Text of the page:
Week 25 – Finding Success After Failure

 So far we’ve spoken about The Keys to Success and also True Success and what that means. This entire month we will continue to define and redefine what success actually is and the best ways to addressing our circumstances and situations so we are best prepared to first, understand true success and secondly, create a space for ourselves which guarantees the most positive outcomes. This week we want to discuss Finding Success After Failure.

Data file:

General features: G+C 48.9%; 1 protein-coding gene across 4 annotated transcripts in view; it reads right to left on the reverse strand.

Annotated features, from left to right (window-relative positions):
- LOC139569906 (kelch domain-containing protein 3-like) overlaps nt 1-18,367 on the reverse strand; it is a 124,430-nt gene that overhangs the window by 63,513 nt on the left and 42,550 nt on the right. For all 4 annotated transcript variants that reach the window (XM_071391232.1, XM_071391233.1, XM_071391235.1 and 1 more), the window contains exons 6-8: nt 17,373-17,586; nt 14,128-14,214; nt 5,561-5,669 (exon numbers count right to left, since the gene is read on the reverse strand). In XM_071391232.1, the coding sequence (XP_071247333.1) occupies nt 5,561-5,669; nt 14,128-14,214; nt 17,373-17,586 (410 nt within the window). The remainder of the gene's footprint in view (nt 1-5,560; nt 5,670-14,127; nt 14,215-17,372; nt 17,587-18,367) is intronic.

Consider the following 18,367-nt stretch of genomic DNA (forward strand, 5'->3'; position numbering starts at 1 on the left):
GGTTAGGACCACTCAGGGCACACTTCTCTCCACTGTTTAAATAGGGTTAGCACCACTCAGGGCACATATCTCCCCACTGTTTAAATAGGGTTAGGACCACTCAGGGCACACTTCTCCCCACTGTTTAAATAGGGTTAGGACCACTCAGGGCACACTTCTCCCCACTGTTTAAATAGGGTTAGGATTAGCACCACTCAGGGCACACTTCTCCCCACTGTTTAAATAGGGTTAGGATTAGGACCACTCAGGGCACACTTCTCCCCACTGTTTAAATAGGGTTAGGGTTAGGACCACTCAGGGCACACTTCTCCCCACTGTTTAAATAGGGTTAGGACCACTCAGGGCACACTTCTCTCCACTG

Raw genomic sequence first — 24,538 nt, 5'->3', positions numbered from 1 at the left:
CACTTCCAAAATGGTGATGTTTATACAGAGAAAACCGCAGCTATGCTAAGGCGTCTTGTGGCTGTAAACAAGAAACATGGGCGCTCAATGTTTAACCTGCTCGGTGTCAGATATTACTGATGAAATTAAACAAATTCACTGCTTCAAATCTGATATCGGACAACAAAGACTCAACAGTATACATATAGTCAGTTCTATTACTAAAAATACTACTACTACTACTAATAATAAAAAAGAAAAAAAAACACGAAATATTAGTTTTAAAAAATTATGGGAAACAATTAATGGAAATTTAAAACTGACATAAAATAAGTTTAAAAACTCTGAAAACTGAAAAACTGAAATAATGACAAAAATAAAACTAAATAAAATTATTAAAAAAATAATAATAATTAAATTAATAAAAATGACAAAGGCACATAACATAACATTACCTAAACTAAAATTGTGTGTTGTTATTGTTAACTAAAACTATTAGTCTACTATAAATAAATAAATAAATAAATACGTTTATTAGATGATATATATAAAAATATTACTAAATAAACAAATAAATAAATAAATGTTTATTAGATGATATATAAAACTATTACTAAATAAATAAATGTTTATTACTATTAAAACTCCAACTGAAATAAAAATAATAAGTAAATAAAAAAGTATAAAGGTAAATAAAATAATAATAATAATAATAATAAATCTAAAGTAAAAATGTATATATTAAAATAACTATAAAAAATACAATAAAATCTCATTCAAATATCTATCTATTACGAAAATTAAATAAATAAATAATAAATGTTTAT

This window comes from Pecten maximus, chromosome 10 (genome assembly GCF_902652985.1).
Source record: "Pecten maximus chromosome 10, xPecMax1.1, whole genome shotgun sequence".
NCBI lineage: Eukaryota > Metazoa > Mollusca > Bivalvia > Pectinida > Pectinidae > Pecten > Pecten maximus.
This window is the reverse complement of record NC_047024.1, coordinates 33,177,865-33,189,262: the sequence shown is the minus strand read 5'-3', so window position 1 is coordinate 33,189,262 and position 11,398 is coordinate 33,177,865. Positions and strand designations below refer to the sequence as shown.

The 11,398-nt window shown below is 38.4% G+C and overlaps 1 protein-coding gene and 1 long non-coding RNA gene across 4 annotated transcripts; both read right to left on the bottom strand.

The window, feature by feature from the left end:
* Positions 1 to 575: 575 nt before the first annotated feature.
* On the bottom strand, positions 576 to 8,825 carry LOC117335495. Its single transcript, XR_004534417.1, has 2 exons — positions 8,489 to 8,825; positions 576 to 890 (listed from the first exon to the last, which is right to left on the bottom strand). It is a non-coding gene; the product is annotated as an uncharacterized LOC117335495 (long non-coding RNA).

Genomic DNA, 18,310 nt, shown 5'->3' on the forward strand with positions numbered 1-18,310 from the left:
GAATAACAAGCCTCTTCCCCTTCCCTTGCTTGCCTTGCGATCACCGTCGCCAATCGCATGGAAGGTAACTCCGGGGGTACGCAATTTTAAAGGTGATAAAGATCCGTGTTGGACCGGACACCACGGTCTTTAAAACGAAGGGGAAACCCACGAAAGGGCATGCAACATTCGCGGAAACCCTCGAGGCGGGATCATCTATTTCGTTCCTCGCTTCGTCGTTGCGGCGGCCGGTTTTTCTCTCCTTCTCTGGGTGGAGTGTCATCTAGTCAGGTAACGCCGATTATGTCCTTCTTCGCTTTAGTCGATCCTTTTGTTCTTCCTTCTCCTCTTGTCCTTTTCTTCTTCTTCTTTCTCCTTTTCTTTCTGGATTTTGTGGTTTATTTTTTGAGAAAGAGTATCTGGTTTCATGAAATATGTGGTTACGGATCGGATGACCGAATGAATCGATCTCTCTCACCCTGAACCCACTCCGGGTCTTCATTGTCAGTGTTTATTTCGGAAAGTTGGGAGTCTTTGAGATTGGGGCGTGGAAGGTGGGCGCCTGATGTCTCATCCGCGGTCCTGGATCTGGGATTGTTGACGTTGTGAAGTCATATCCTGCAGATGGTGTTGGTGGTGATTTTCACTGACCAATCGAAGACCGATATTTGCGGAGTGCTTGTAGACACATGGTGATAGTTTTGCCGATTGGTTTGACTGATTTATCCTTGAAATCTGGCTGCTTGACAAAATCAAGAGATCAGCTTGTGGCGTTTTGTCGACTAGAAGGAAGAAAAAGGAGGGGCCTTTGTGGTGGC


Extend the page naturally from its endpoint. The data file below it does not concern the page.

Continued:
We have all had anticipations and expectations in life. Just as we have all been disappointed when those things did not happen the way we wanted or expected them to happen. Often times we’ve been disappointed when something did not happen exactly when we expected them to and we have given up on the thing happening at all. Other times we’ve tried to “fix” it or “force” it to MAKE it happen. We’ve been “successful” in that process sometimes. And other times we “failed” in that process. The authentic truth is, there is no such thing as failure in the first place. The only failure that we feel is the failure we project upon ourselves. We are simply governed by the choices we make and are judged by the “laws of expectation” we place on ourselves. Failure is a simple illusion. And success is a marker to how we desire to feel.